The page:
Pepperdine: 15 Minutes Is Enough

UCLA played hard and focused for about 15 minutes Monday, and that was enough to easily beat a mediocre Pepperdine, 79-69. We're starting to get a clearer picture of what this young Bruin team is about...

UCLA played about fifteen minutes of good basketball Monday night, but that was enough for a 79-69 win over an outmanned Pepperdine team. The Bruins let the Waves stay in the game for a half, but a 26-2 UCLA run over the final couple minutes of the first half and the opening part of the second half put away. The final margin of ten points was a bit deceiving, as the Bruins lost interest in the waning moments and allowed the Waves to make the score respectable.

A slow start for the Bruins wasn't exactly surprising, given that they had blown out their previous three opponents and they knew Pepperdine wasn't very good. This UCLA team still has a long way to go in terms of learning how to play with focus and intensity for forty minutes. For the first eighteen minutes of the game, the Bruins played lackluster defense – both in the half court and transition – took some questionable shots and were very careless with the ball. It also didn't help when they lost Malcolm Lee to a sprained ankle early in the game.

The good news, though, was how the Bruins responded when they did get down. Granted, Pepperdine isn't very good and being down late in the half against them isn't the same as being down to, say, Washington or Arizona. But once the Bruins decided to take care of the ball, and began playing with more energy on defense, the talent gap was obvious and the game wasn't in doubt the rest of the way.

In addition to the loss of Lee, another factor that hurt the Bruins in the first half was the foul trouble of Josh Smith. He sat out much of the first half with two fouls and ended up only playing 15 minutes in the game. But a stretch in the second half where he dominated the paint showed just how much he was missed in the first half when the Bruins struggled. Smith changes the game with his presence in the paint at both ends of the court. And early in the game he was even doing a good job defensively away from the basket, hedging well against a couple screens and forcing a couple Pepperdine turnovers.

Smith is going to probably have some foul trouble issues going forward, as he adapts to the college game and continues to work on his conditioning and weight. But if the Bruins are going to do anything meaningful in the conference and the post season, Smith needs to be a focal point on offense. The Bruins aren't going to beat good teams consistently by shooting jump shots and getting easy baskets in transition. They need to develop Smith, as he is by far their best low-post player and he has a chance by February/March to be a game changer. His size, great hands, feel for the game and passing ability are unique. He will no doubt have growing pains and he isn't going to be a dominant scorer right away. But the Bruins would be well served by learning how to feed him as often as possible. Post-entry passes are something of a lost art in college basketball and that's an area that all of the Bruins need to focus on going forward.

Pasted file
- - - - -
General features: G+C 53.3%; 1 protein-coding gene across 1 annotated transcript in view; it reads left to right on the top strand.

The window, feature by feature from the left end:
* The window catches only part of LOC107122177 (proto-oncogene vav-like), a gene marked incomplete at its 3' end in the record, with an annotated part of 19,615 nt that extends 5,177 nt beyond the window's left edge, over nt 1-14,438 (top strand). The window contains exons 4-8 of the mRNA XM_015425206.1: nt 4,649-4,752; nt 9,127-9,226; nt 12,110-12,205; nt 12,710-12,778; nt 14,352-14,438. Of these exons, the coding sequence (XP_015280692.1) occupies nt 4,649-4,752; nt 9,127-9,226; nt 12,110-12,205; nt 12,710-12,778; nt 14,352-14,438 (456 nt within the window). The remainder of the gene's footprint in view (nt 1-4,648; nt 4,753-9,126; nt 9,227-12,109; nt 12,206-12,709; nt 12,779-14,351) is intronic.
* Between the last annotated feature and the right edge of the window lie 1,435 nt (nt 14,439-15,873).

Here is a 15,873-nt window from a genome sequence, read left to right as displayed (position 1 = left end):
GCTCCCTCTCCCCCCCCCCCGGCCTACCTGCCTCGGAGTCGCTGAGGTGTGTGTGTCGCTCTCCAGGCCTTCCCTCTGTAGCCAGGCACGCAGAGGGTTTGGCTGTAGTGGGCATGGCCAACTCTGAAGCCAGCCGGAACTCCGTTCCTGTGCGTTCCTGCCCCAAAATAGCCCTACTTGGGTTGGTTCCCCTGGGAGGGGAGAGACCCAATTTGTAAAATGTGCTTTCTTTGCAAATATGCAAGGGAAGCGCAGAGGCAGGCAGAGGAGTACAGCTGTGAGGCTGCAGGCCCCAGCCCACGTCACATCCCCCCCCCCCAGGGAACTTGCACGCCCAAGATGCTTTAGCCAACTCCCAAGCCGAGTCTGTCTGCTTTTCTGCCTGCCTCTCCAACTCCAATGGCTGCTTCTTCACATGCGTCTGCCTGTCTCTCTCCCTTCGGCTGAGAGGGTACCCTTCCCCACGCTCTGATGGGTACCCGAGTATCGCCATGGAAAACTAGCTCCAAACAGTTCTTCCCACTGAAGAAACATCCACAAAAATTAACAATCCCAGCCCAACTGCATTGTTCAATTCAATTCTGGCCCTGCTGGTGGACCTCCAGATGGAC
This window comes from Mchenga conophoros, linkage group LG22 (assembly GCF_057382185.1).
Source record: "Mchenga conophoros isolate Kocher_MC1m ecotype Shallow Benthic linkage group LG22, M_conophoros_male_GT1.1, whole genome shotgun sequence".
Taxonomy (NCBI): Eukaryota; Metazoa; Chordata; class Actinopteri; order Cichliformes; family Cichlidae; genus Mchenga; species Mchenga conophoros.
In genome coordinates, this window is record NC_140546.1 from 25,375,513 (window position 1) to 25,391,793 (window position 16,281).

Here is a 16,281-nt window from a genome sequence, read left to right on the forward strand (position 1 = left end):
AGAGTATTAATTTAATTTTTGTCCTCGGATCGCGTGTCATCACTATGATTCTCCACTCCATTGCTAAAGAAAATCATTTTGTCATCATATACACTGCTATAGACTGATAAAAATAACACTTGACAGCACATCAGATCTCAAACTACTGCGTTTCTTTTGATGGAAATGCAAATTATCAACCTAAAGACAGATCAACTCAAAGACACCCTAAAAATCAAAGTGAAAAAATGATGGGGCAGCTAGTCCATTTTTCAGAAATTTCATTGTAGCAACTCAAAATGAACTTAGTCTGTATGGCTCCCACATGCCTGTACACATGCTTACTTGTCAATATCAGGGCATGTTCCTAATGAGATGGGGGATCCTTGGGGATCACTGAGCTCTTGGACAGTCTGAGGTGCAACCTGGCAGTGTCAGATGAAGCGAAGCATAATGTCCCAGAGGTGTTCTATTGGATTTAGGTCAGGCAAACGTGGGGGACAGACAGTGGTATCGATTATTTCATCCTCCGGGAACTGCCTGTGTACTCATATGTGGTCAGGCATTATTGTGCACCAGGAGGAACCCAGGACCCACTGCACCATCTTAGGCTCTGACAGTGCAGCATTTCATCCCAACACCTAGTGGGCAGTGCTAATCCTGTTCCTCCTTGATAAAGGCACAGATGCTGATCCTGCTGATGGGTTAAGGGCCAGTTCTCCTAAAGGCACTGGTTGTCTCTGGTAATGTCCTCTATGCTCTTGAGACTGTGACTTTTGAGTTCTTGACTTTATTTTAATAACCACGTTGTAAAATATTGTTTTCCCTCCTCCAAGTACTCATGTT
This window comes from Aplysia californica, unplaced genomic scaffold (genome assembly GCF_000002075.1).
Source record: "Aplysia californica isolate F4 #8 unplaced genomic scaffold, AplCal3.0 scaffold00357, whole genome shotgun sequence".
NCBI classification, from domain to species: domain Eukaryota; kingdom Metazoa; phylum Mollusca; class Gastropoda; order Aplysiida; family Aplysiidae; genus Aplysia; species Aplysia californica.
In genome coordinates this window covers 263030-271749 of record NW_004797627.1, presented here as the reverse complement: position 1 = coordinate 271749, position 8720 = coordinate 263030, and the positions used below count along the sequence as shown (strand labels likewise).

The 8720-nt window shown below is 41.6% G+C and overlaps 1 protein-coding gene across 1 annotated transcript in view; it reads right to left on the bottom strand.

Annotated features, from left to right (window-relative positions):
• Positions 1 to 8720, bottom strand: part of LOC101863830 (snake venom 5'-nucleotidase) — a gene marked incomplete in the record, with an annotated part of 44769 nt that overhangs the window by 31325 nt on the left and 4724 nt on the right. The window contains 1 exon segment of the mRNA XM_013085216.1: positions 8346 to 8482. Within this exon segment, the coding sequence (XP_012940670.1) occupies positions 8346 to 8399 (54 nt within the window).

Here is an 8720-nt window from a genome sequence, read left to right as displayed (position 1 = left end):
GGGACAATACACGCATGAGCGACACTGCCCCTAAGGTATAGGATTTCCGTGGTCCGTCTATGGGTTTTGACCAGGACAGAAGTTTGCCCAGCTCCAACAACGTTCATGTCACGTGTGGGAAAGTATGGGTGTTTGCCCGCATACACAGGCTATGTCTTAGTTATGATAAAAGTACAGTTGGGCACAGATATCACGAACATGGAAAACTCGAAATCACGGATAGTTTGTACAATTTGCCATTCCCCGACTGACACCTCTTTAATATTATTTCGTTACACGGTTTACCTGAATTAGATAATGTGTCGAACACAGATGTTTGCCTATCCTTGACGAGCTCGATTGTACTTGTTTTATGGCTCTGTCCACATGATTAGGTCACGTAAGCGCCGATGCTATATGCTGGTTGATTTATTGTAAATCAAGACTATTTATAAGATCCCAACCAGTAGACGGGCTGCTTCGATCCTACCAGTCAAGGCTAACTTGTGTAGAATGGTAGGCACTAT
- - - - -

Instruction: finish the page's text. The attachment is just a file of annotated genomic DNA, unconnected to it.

Speaking of focus and passing, those are two areas where Tyler Honeycutt needs to improve. While he's easily the most talented player on the team, Honeycutt has struggled with both his focus and passing so far this season. He's been way too careless with the ball, committing a team-high 12 turnovers so far this year. And the vast majority of them have been either from carelessness or attempting high-risk passes. Honeycutt actually has very good vision and he can be a good passer when he's focused. But there have been too many instances in the first few games where he's not valuing the ball and making poor decisions. His focus defensively has been shaky at times, too, as he doesn't always get in a stance and plays too upright. Honeycutt did, however, play a good game once he got his first-half turnovers out of the way. He filled the stat sheet with 16 points, four rebounds, four assists, three steals and a block. There aren't many players in college basketball with Honeycutt's versatility and skill set. Like the Bruin team as a whole, Tyler is a work in progress and he's still learning how to compete for forty minutes a night. Like Smith, Honeycutt has a chance to be a dominant player by the end of the season if he can improve his focus and approach to the game.

Like most of the Bruins, Reeves Nelson struggled in the first half as he took a few questionable shots and did a poor job defensively, especially in transition as he jogged back numerous times. If he can learn to run to the defensive end of the court as quickly as he does to the offensive end, Nelson will take a big step forward as a player. He did do a good job taking a charge on one possession, but overall his effort level wasn't good in the first half. On one particular play, he stood and watched as Keion Bell got a loose ball and had all day to set up for a three in the corner.